Before we left the Atlantic Yacht Basin, we managed a few more kayak trips. When the river flooded, it put lots of debris in the water. We used our kayak to do good deeds… we picked up lots of trash and small branches that were floating around. But the last couple of days we saw HUGE logs, and even bigger timbers. Any of these can do serious damage to a boat, particularly the propellers. One boat started south a few days ago, only to return shortly with a bent prop. So we used our little foot powered kayak to push these big timbers out of the way, and hopefully keep them tangled in bushes on the shore. A few were bigger than our tandem kayak, and one was about 20 feet long and two feet wide! Took a bit to push it!
When we left, we went up the ICW to where it technically starts, mile marker 0, in Norfolk, Virginia. It’s pretty cool to sail right by dozens of navy ships. A great way to feel small! And not only were there big
boats ships, but monster ship eating cranes and a hovercraft too!
We were planning on stopping just the other side of Norfolk, to spend the afternoon and evening and check out Ft. Monroe. But our little 6 year old granddaughter was in the hospital, and we decided that Cherryl should fly there and help out. So we decided to press on to Deltaville, Virginia. We calculated the time required, and figured we’d be there with an hour and a half of daylight left. Here’s where it gets very hard to write this… as we were steaming into the harbor where our marina was, Cherryl was out getting our lines and fenders ready, and I was at the helm. I swear I looked down at our farthest outboard chart plotter, to adjust the range and see projected depths better, for only a few seconds… but then I looked up, and we were bearing right down on a post in the water. We were half a second from hitting it, and you don’t stop freight trains or trawlers in half a second. So I sideswiped a post. Damaged our pretty boat. AUUUGGGGHHH!!! The good news is that nobody was hurt, except my heart. And Deltaville is a very good place for repairing and upgrading your boat. I have a friend whose boat had a very nice battery upgrade done here, and I will need to do that before too long. The other bad news is that there is a long line of boats waiting their turn for attention. So who knows how long this will take!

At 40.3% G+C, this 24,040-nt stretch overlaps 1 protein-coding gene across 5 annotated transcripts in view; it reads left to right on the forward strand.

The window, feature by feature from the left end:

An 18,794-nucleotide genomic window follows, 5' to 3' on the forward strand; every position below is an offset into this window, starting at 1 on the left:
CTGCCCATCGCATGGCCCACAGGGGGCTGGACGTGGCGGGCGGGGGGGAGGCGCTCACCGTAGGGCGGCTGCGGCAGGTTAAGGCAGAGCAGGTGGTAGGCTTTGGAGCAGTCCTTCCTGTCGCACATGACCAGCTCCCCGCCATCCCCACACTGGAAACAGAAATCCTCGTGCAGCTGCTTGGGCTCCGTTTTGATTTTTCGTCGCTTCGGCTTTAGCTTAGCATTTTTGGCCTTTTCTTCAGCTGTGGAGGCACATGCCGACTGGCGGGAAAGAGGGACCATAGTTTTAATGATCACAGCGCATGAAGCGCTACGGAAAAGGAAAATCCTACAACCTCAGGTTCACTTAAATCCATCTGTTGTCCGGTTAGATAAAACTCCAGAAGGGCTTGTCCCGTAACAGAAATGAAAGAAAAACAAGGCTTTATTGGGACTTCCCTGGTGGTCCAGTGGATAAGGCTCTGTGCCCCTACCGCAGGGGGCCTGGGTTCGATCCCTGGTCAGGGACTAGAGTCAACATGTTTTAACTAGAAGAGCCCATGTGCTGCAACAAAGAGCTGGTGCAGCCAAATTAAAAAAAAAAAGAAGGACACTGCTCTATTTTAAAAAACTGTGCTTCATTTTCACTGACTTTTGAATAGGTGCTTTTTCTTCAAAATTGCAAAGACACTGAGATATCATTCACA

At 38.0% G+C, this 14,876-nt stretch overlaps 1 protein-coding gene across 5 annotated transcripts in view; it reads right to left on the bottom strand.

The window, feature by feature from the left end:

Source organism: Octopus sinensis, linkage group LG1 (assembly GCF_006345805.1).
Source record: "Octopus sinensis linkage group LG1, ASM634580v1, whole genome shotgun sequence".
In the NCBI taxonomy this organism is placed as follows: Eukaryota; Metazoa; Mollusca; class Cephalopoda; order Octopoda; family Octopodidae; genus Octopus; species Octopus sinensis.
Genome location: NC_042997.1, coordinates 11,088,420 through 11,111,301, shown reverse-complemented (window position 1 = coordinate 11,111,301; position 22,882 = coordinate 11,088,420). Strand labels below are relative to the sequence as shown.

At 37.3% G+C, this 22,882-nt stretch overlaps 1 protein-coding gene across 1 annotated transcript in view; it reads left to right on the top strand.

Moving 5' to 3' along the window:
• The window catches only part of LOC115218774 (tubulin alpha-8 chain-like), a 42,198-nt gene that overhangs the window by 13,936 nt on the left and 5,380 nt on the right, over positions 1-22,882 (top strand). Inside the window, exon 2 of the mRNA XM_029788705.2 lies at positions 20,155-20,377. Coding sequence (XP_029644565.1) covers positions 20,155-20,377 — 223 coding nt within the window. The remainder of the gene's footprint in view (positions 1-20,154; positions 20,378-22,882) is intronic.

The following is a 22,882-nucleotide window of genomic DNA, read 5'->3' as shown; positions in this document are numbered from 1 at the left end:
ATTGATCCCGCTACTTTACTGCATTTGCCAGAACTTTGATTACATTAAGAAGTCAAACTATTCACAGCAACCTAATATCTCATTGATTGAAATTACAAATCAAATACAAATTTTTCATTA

So a BIG LESSON here is: don’t text and drive!! I wasn’t texting, and wasn’t going much faster than some runners run… but even a few seconds at that speed changed my world. If you text on the road the consequences could be far more dramatic. Don’t!
The Bible gives me hope and assurance of forgiveness, even when I do something really stupid. That’s what keeps me going. But my daughter reminded me of another book that is also inspirational… Oh The Places You’ll Go by Dr Seuss. So I think I’ll risk the copyright police and quote some of it here…
You have brains in your head.
You have feet in your shoes.
You can steer yourself
any direction you choose…
You’ll be on your way up!
You’ll be seeing great sights!
Wherever you fly, you’ll be the best of the best.
Wherever you go, you will top all the rest.
Except when you don’t.
Because, sometimes you won’t.
I’m sorry to say so
but, sadly, it’s true
can happen to you.
It goes on in a very Seussian style to say you don’t quit, you just keep on going… even when it feels you are all alone, and decisions are hard to make. It’s really a great inspirational book – if you haven’t read it in a while, re-read it. It’s not just a kids book!
So here we are in a different marina. I have no idea how long we will be here. On our port side is a narrow dock and the back wall of a shed, with boats in the water but under the shed roof on the other side of that wall. But the view out the other side of the boat is nice – a bit of open water, and other sheds and boats to look at.